Location: Aquatic Animal Health Research2020 Annual Report
1. Identify virulence factors critical for pathogenesis of major catfish pathogens to guide the development of novel and cost-effective disease interventions. 1.A. Identify the genes (or their protein products) governing the virulence of Aeromonas hydrophila in catfish. 1.B. Characterize the environmental conditions of perturbations that influence the expression of virulence determinants in Aeromonas hydrophila. 1.C. Elucidate the capsular polysaccharide (CPS) antigenic diversity in Flavobacterium columnare and determine its role in pathogenesis. 2. Improve prevention and control strategies for bacterial and parasitic diseases of catfish and shrimp. 2.A. Evaluate the efficacy of next generation Flavobacterium columnare vaccines and identify the host immune responses that govern protection. 2.B. Determine the extent to which various feed additives (e.g. immunostimulants, toxin binders, etc.) modulate susceptibility of fish and shrimp to industry relevant pathogens. 2.C. Investigate host pathophysiology and performance following parasitic insult.
The catfish industry is the largest sector of U.S. aquaculture and shrimp production represents a growing and important sector. Improving the health of catfish, shrimp, and other warmwater species is important for long-term sustainability of these industries because losses due to disease are a significant impact to production. This project will take a multifaceted approach to accomplish two objectives that address the host, pathogen, and environmental interactions that are critical for improving aquatic animal health in aquaculture. Although Aeromonas (A.) hydrophila and Flavobacterium (F.) columnare have been studied for years, there are still gaps in our knowledge regarding the virulence factors of these pathogens and how environmental conditions alter their virulence. Therefore, Objective 1 will identify the genes governing the virulence of A. hydrophila, characterize environmental conditions that impact virulence amd elucidate the antigenic diversity of the capsular polysaccharide of F. columnare. Furthermore, prevention and control strategies for bacterial and parasitic diseases are limited and there are gaps in knowledge regarding host immune responses against pathogens. Research conducted under Objective 2 will develop new vaccines for F. columnare, determine the effect of feed additives on the susceptibility of fish and shrimp to disease, investigate the effect of parasitic insult on catfish performance and disease susceptibility, and determine the host immune mechanisms involved in protective immunity. The overall impact of this research is a reduction in disease related losses thereby increasing the profitability and production efficiency in the catfish, shrimp and other warmwater aquaculture industries.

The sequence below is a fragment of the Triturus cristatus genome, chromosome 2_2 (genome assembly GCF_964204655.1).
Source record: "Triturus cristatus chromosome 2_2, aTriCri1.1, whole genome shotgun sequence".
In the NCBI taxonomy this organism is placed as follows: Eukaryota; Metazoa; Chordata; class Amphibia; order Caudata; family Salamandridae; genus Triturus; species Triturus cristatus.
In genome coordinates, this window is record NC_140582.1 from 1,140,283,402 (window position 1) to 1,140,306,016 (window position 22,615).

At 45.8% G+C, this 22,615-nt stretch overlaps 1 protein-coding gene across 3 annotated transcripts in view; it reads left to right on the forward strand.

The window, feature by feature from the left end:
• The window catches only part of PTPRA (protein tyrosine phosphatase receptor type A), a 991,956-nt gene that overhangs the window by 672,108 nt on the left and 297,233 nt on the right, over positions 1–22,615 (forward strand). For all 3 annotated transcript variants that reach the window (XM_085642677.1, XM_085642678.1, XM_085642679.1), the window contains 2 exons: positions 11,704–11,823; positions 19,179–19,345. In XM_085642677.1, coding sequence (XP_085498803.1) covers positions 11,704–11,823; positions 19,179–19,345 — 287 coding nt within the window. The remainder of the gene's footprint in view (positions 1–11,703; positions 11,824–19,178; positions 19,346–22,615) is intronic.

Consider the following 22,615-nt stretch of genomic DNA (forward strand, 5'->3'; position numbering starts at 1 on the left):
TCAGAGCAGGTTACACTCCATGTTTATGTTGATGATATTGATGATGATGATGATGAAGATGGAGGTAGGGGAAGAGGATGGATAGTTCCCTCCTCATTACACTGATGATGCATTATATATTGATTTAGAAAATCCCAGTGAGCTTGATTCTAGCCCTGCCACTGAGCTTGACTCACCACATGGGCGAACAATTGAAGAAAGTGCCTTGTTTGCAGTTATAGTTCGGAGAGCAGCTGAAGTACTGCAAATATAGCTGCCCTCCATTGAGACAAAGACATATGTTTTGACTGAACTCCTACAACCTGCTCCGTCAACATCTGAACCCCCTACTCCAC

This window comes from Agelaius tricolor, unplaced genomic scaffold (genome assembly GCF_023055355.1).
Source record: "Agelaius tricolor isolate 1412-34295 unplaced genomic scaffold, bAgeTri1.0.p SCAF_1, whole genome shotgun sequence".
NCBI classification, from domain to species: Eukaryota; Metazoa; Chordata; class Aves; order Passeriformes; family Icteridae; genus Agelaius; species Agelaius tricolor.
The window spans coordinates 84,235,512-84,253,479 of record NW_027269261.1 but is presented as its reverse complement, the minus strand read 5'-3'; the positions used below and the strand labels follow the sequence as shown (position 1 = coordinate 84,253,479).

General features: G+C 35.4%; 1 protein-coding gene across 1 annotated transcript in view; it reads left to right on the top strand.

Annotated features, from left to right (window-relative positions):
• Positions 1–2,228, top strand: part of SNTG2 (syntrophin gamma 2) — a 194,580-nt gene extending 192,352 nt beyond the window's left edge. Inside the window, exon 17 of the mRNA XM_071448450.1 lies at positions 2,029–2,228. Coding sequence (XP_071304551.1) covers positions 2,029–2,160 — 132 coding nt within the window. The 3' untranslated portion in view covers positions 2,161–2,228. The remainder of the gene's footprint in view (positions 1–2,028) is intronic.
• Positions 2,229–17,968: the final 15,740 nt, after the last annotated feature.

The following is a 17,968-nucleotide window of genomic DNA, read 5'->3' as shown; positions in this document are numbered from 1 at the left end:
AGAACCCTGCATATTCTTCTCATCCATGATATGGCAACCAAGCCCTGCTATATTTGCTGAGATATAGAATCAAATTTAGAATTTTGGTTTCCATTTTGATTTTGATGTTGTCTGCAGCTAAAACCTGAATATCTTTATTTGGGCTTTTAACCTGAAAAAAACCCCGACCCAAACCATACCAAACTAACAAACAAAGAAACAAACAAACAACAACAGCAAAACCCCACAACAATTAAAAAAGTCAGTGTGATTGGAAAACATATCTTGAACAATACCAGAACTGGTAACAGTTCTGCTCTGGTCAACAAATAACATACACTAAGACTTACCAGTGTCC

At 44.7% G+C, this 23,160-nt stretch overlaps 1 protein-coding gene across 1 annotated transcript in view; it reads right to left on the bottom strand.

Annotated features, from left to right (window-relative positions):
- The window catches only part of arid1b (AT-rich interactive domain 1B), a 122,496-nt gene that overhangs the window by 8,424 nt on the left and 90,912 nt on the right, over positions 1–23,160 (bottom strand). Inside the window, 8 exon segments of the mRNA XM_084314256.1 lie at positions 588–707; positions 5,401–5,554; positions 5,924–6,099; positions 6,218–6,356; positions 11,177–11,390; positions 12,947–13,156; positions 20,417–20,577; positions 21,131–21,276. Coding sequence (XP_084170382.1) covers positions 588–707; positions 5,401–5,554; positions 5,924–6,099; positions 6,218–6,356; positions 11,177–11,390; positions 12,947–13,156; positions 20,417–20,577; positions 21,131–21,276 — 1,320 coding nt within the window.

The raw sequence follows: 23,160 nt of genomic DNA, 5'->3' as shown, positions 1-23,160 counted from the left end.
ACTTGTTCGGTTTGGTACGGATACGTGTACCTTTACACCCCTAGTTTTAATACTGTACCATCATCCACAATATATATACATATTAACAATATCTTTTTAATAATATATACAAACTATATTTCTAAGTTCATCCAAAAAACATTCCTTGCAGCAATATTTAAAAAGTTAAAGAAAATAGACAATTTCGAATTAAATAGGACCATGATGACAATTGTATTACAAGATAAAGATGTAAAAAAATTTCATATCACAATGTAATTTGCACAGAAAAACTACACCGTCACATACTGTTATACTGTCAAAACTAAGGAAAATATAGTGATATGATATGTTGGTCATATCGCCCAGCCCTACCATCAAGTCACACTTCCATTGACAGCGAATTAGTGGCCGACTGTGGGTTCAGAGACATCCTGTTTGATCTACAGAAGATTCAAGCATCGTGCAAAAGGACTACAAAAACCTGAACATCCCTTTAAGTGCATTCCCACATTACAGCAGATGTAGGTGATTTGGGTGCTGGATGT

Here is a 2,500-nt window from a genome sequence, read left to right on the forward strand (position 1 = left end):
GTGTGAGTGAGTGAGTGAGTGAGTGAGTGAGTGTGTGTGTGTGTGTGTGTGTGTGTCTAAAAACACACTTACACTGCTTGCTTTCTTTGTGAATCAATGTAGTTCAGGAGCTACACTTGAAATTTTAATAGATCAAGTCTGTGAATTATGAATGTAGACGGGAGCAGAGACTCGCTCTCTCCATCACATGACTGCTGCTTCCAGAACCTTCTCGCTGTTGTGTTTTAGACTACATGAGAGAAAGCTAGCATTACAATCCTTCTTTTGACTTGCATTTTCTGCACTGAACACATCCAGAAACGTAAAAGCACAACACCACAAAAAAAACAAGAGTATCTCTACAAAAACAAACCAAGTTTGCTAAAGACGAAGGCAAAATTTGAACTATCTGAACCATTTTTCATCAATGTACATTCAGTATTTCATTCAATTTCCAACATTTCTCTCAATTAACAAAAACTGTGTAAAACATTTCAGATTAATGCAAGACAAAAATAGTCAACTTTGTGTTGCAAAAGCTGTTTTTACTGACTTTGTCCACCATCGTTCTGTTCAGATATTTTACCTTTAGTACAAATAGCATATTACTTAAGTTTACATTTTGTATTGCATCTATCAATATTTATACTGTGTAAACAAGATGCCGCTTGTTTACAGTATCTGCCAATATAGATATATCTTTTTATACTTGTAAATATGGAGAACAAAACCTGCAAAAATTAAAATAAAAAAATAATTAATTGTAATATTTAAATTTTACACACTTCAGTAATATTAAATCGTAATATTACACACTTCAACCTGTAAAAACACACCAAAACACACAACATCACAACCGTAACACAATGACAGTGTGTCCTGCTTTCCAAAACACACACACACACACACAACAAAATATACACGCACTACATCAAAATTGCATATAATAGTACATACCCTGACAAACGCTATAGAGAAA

This is the first year of a five-year project that has two major objectives. Objective 1 progress: Protocols were optimized for the reliable and efficient gene deletion in virulent Aeromonas (A.) hydrophila (vAh). Several putative virulence genes were deleted using the CRISPR-Cas9 system and were analyzed for loss of virulence using both in vitro and in vivo strategies. Preliminary results indicated that deletion of one or two of these genes can reduce the bacterium’s virulence to various degrees. Flavobacterium (F.) columnare produces two carbohydrates in the outer membrane of cells, the lipopolysaccharide and the capsular polysaccharide (CPS). Both carbohydrates have been implicated to be important for virulence and protective immunity. Preliminary data demonstrated antigenic differences in the CPS among isolates. Rabbit polyclonal antisera was generated against nine isolates, suspected to have antigenically different CPS based on whole genome sequencing and analysis of the CPS biosynthetic gene cluster. Preliminary data indicates that antibodies generated against each isolate are CPS specific and do not cross react with the CPS of the other isolates. Research in ongoing to confirm the specificity of the antisera to additional isolates of the bacterium. Objective 2 progress: One approach for developing an effective vaccine against F. columnare is the incorporation of recombinant proteins into vaccines. Previous research demonstrated that vaccination of catfish with a recombinant DnaK protein of F. columnare provided significant protection following laboratory disease challenges. Further research was conducted to test commercial adjuvants to bolster the adaptive immune response to DnaK and expressing and testing additional recombinant F. columnare proteins to improve vaccine efficacy. The goal of this research to develop an effective and economical vaccine for the prevention of columnaris disease in the catfish industry. Culture conditions were evaluated for maintaining rams horn snails and inducing the release of Bolbophorus cercaria. Rams horn snails were collected from the edges of a commercial catfish pond with a history of pelican feeding activity and preliminary diagnosis of Bolbophorus. The snails were maintained in a tank filled with pond water and supplied with aquatic vegetation and/or lettuce as forage. Snails were placed individually into 6 to 12 well culture plates containing filtered pond water and incubated overnight at room temperature to assess presence or absence of Bolbophorus cercaria. Preliminary data suggested 104 snails were shedding putative Bolbophorus cercaria out of a total of 425 examined (24.5 % prevalence). The cercaria were identified morphologically as Bolbophorus sp. and confirmed to be Bolbophorus damnificus using published molecular protocols. This preliminary assessment confirms the ability to obtain cercaria needed to conduct the research on catfish pathophysiology and performance following parasitic insult. Acute hepatopancreatic necrosis disease (AHPND) is an emerging bacterial disease of shrimp. The disease is caused by Vibrio (V.) parahaemolyticus, which harbors a plasmid expressing PirA/B toxins that contribute to shrimp mortality. Recombinant protoxins PirA and PirB were expressed in Escherichia coli using the corresponding genes encoded by the plasmid of V. parahaemolyticus and tested for toxicity in Pacific white shrimp. The results showed that recombinant PirA and PirB in combination were toxic to shrimp. The recombinant toxins are being used to test for potential toxin inhibitors that may be used to block their activity and reduce mortality in shrimp due to AHPND. Additionally, research was conducted to gain a better understanding of the immune response of Pacific white shrimp against V. parahaemolyticus. Experiments were performed to investigate the host’s immune response through RNA sequencing of hepatopancreas samples from control shrimp and shrimp exposed to recombinant rPirA/rPirB proteins. A better understanding of these responses will assist in developing new therapies that can augment the shrimp defense response under disease conditions. In collaboration with a largemouth bass stakeholder, research implicated A. veronii and F. columnare as the causative agents of several bacterial epizootics. A panel of isolates were collected from the epizootics and experimental challenges were conducted and Koch’s postulates were fulfilled, indicating that both pathogens are virulent to largemouth bass. Additionally, the isolates are being characterized via sequencing of several housekeeping genes to understand the genetic diversity of the isolates involved in the epizootics. Research is ongoing to explore disease prevention strategies. In collaboration with university partners, we previously isolated F. inkyongense, an environmental bacterium, from a disease case in cichlids. Although the bacterium was found to be avirulent in tilapia, it was demonstrated that the bacterium persisted on the gills for up to 30 days. Given this observation and the close genetic relatedness of F. inkyongense to F. columnare, research was conducted to determine if vaccination with the avirulent F. inkyongense stimulates a protective immune response against F. columnare. Tilapia were vaccinated with live F. inkyongense and then experimentally challenged with F. columnare. The results demonstrated no difference in mortality between vaccinated and control fish, indicating live F. inkyongense is not a suitable vaccine for columnaris disease. Two disease phenotyping studies with Francisella orientalis and Streptococcus agalactiae were completed using Nile tilapia families supplied by collaborators. Substantial additive genetic variation in resistance to both pathogens was observed. Collaborators utilized this data for selectively breeding Nile tilapia for resistance to both important tilapia pathogens.